• Ensure that the appropriate equipment (type, size and numbers) is available for use in manual tasks – consider using steps, platform ladders and various trolleys.
  • Automate pallet jacks and trolleys so that strenuous pushing/pulling is not required.
  • Provide height adjustable work benches to accommodate individual needs.

Changing the work environment

  • Provide anti-fatigue matting where workers stand for prolonged periods.
  • During the hotter months, consider having certain tasks performed during the cooler part of the day.

Changing the systems of work

  • Provide adequate rest breaks, task variety and rotation between tasks or work areas to enable workers to use different actions and postures.
  • Ensure appropriate workloads to the physical capacity of workers, resulting in a safe work rate.
  • Ensure appropriate staffing levels at peak time periods.
  • Review if working hours are appropriate for the types of manual tasks being completed.
  • Ensure all equipment is regularly inspected, serviced and maintained for continued ease of use.
  • Involve workers when selecting new equipment and, where possible, trial equipment prior to purchase.

Administrative controls

Administrative controls are the last line of defence and should not be used as the primary or only control for hazardous manual tasks. Administrative controls include:

  • providing training, information and supervision
  • developing and enforcing policies and procedures
  • signage

Training in manual tasks

The training of workers for manual tasks should include theoretical and practical components. Training should occur for all new workers and on a regular basis thereafter.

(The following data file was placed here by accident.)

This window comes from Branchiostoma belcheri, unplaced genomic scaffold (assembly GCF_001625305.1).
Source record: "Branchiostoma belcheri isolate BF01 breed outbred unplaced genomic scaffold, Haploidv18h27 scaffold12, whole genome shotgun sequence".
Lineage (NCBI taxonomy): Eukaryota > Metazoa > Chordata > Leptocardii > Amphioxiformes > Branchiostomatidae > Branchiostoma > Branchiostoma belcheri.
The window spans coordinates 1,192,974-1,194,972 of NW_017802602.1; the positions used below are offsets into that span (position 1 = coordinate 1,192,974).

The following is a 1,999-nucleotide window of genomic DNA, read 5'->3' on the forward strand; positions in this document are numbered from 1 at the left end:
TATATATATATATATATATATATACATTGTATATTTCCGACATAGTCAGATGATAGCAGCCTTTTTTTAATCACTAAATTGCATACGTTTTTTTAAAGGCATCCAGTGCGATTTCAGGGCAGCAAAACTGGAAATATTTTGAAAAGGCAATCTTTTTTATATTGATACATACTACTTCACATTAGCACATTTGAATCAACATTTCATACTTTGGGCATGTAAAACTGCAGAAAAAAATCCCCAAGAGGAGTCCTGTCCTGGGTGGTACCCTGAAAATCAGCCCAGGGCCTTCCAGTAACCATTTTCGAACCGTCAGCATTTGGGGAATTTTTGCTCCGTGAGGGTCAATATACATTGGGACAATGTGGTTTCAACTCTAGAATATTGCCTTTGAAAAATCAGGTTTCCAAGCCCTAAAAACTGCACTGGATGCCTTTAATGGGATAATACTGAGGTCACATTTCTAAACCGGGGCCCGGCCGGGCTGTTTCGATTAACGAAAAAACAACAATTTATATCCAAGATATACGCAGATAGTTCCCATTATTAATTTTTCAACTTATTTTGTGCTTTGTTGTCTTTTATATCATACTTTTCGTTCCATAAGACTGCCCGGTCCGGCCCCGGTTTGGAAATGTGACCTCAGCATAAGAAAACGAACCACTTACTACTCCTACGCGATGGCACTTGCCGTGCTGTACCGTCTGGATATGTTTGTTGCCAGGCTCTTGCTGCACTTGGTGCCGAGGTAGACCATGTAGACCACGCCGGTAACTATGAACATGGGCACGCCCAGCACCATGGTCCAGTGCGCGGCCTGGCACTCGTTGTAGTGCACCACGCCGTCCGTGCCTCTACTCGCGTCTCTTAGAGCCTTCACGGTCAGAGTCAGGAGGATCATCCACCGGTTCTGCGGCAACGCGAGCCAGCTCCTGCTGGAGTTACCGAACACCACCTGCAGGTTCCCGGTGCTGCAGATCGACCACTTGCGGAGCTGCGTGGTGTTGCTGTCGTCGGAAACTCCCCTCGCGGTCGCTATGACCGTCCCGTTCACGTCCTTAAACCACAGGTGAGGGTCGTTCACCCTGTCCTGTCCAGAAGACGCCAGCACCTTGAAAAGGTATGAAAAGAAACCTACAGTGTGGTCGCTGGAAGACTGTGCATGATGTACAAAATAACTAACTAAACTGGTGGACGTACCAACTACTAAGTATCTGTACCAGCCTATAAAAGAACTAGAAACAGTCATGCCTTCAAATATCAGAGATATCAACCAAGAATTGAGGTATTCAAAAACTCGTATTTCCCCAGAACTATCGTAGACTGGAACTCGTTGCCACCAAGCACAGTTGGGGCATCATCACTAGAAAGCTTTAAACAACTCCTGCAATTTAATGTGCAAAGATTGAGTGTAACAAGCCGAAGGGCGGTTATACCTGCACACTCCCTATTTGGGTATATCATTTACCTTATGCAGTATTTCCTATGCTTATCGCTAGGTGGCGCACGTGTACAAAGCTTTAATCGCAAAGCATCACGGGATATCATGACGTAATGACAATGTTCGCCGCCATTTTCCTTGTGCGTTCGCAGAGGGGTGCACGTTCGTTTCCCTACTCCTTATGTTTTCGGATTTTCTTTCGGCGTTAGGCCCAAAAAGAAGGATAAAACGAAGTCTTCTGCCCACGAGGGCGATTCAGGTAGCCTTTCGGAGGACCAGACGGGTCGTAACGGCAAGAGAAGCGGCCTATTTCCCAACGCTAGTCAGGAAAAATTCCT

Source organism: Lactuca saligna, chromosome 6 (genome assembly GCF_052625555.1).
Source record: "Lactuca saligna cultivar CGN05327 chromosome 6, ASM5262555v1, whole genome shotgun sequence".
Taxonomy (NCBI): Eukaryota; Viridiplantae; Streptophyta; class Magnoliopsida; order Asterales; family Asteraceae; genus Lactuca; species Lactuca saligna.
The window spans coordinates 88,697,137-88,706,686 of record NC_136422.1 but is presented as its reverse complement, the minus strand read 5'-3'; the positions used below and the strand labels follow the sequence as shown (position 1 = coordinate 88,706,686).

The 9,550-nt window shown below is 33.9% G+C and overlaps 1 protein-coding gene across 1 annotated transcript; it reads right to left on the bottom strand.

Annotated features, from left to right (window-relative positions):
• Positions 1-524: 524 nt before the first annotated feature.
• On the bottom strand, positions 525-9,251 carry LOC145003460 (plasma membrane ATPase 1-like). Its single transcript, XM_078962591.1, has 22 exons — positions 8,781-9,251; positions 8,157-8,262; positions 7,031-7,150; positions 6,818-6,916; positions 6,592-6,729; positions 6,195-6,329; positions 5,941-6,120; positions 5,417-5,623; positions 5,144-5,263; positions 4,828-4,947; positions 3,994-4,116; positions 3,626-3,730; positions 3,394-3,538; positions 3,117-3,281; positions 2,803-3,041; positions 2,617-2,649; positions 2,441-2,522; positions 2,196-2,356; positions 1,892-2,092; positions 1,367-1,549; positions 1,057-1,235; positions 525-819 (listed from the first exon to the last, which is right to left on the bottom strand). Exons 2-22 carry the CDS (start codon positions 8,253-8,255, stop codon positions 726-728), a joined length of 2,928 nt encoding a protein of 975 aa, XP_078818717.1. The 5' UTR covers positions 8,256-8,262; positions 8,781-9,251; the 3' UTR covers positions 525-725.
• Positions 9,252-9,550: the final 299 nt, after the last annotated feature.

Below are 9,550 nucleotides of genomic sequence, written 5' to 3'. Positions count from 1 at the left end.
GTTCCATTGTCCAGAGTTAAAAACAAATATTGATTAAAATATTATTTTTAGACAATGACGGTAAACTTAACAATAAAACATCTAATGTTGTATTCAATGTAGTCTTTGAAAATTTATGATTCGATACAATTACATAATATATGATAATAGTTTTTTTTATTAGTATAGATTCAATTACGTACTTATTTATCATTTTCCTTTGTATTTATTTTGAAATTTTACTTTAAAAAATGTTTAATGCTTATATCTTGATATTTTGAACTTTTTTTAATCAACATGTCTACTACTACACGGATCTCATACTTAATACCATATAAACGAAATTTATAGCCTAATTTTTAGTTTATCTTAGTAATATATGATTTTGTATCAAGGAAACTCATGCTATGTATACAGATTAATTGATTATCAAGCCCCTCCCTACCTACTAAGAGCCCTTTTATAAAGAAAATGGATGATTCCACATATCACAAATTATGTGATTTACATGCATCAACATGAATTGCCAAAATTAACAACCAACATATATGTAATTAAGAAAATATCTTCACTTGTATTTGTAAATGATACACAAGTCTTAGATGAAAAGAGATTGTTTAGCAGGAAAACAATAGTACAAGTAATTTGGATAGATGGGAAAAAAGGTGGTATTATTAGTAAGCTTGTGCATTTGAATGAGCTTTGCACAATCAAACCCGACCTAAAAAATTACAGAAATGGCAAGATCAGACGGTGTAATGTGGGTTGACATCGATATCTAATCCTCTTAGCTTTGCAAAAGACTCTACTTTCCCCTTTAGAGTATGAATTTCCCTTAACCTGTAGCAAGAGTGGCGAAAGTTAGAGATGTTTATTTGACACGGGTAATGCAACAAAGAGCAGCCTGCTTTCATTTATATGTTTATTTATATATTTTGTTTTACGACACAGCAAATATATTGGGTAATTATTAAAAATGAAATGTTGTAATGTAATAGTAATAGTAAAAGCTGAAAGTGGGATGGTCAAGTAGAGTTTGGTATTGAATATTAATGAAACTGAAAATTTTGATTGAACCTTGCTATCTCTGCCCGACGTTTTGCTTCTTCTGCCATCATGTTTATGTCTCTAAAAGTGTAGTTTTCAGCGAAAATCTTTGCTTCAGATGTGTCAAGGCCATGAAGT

Theoretical training should cover your risk management approach. Workers should be able to:

  • identify hazardous manual tasks
  • assess the risk of injury from exposure to those hazards
  • determine what actions are needed to minimise the risk.

Workers should be identifying the potential for hazardous risks when faced with their usual work tasks; they should also know how to report hazards so that these can be addressed by management.

Task specific training might include:

  • effective working postures and exercises to reduce injury
  • how to select and use equipment
  • lifting, pushing/pulling, carrying and holding techniques.

More information on training requirements is available in the Code of Practice – Hazardous manual tasks.

Thermal comfort

High and low temperatures and humidity can affect the health and comfort of workers. Reduce the risks by:

  • using fans to increase airflow
  • educating workers on the symptoms of heat stress
  • providing cool water for workers and instructing them to drink small amounts frequently during and after working in hot conditions
  • providing sufficient and suitable rest breaks to either cool down or regain warmth
  • providing clothing and footwear suitable for the working environment eg waterproof footwear, protective gloves and jackets, sun protection, clothing that is not restrictive.